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5 January 2010, 01:40 pm
Austin And Nicholson Star In Blasting Conditions At International 14 Worlds
Ben Austin and Peter Nicholson in action
Ben Austin and Peter Nicholson had a great day in strong wind conditions on Sydney Harbour

CST Composites International 14 World Championship 2009
Sydney, Australia

Sydney sailor Ben Austin and his crew Peter Nicholson had another hot race today in the CST Composites International 14 World Championship on Sydney Harbour.
Ben Austin and Peter Nicholson have been a bit of a dark horse combination at this regatta, showing blistering boatspeed at times and are shaping as a genuine threat. However, their effort was nearly blown apart after the race today when a rigging park incident saw Austin lucky to escape electrocution as his carbon mast touched overhead powerlines.

The electrical charge blew apart his rigging wires and tore a small hole into the mast about 2m down from its tip. Fortunately Austin, who was holding the boat at the time, escaped without injury but the incident required new rigging wires and an emergency overnight repair by CST Composites who happened to be on hand.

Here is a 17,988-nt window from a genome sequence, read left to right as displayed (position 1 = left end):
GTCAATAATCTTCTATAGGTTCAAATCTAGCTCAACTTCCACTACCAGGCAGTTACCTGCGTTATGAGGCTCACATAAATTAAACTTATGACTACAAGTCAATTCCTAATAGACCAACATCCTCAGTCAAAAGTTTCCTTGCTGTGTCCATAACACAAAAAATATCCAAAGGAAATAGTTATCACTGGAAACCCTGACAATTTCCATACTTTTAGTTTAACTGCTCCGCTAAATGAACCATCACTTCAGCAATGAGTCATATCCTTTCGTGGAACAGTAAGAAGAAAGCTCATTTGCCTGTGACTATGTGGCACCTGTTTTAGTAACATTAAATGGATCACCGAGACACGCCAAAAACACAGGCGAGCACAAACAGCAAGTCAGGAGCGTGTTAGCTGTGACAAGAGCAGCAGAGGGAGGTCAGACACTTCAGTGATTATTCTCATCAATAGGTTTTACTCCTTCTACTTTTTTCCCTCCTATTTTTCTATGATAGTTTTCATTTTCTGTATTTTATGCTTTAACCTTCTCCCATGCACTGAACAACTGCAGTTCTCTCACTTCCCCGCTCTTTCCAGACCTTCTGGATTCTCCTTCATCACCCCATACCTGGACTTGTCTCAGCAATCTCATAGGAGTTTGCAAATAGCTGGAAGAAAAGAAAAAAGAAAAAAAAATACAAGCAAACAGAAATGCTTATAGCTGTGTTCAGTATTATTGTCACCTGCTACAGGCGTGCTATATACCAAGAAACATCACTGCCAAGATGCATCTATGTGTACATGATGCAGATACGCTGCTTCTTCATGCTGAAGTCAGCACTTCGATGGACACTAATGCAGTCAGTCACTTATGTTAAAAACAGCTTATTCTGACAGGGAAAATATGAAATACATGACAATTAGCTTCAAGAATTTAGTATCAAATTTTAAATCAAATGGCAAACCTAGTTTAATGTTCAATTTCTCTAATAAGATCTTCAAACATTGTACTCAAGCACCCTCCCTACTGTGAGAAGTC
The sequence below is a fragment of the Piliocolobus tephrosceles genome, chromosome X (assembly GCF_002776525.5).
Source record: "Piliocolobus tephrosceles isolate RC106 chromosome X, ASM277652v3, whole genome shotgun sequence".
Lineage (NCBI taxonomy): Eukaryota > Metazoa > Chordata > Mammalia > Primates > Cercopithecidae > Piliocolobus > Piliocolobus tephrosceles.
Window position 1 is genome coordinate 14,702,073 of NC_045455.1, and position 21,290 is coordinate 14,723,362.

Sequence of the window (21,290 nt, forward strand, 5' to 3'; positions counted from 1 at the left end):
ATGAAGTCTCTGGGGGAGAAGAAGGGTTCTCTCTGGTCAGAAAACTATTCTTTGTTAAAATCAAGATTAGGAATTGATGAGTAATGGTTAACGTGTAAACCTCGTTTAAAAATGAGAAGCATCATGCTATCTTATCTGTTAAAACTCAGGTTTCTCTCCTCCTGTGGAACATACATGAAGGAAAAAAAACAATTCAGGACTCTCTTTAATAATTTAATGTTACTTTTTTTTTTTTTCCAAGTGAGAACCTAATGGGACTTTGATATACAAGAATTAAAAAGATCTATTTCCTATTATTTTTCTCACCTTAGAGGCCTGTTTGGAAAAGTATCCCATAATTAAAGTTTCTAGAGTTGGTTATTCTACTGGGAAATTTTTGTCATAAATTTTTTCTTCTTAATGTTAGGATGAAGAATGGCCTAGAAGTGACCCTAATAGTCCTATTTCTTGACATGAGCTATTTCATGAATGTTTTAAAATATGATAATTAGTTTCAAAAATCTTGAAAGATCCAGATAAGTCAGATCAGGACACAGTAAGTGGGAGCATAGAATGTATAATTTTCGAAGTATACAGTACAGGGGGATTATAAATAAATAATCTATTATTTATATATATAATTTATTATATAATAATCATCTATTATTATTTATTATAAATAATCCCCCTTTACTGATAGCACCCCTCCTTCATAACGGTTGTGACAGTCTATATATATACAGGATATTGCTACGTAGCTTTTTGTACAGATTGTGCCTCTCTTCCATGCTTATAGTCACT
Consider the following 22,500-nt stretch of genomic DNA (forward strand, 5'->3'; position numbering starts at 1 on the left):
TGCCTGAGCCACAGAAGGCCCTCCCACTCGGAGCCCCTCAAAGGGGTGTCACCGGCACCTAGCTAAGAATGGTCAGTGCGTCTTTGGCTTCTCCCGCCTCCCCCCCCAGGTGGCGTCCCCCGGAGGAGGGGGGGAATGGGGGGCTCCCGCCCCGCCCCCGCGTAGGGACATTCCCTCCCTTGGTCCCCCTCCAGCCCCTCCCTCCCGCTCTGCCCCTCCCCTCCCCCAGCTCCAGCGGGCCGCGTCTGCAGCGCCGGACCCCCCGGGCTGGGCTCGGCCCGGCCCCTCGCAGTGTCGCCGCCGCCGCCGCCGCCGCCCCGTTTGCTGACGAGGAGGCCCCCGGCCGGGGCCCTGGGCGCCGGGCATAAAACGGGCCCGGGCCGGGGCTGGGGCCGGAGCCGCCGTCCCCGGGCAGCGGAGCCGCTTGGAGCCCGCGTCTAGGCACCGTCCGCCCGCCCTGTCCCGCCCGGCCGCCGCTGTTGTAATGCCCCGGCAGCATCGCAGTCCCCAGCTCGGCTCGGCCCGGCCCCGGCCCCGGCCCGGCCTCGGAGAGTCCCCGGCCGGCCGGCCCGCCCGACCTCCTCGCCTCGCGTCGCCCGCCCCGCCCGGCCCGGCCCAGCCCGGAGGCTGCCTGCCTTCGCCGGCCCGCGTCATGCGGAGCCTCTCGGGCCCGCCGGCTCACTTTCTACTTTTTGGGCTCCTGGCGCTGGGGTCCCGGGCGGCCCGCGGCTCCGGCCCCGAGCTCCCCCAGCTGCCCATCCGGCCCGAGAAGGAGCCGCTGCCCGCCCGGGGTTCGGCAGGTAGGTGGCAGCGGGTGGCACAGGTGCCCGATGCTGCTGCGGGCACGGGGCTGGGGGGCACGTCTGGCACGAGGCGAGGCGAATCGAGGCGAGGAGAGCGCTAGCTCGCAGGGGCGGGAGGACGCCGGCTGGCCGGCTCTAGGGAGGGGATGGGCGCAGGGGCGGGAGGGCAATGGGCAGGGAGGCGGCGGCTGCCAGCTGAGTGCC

The action ashore was matched by the racing across the harbour as the northeaster kicked in at 20-25 knots with gusts to 30. The conditions were made more difficult with a strong ebb tide for much of the racing today and this caused difficult, confused and steep seas in The Sound.

Andy and Tom Partington of Great Britain secured a good win in race one of the day ahead of a fast finishing Victorian Lindsay Irwin and crew Andrew Perry. The Partingtons led from the front for most of the race in a classic display of fresh-wind boat handling. Also chasing the Partingtons hard were Austin and Nicholson who finished third.

Victorian Mark Krstic and his crew Andrew Wilson won race two today by a narrow margin from British sailors Douglas Pattison and Mark Tait with fellow countrymen Tom Heywood and Ed Clay in third.

Krstic said he and Wilson won the race because: "We got lucky."

In truth, they sailed a controlled and fast race with less mistakes and errors than most. This combination of boatspeed, tactics, a well tuned boat and good boat handling have helped to put them in the lead overall in the qualifying series.

While luck fell on some, it deserted others with Massey breaking a jib halyard and Greenhalgh breaking a spinnaker pole ... in both cases these skippers and their quality crews sorted out the mess and finished in 12th and 7th respectively.

The qualifying series continues tomorrow.

Results and more at

Neil Patchett
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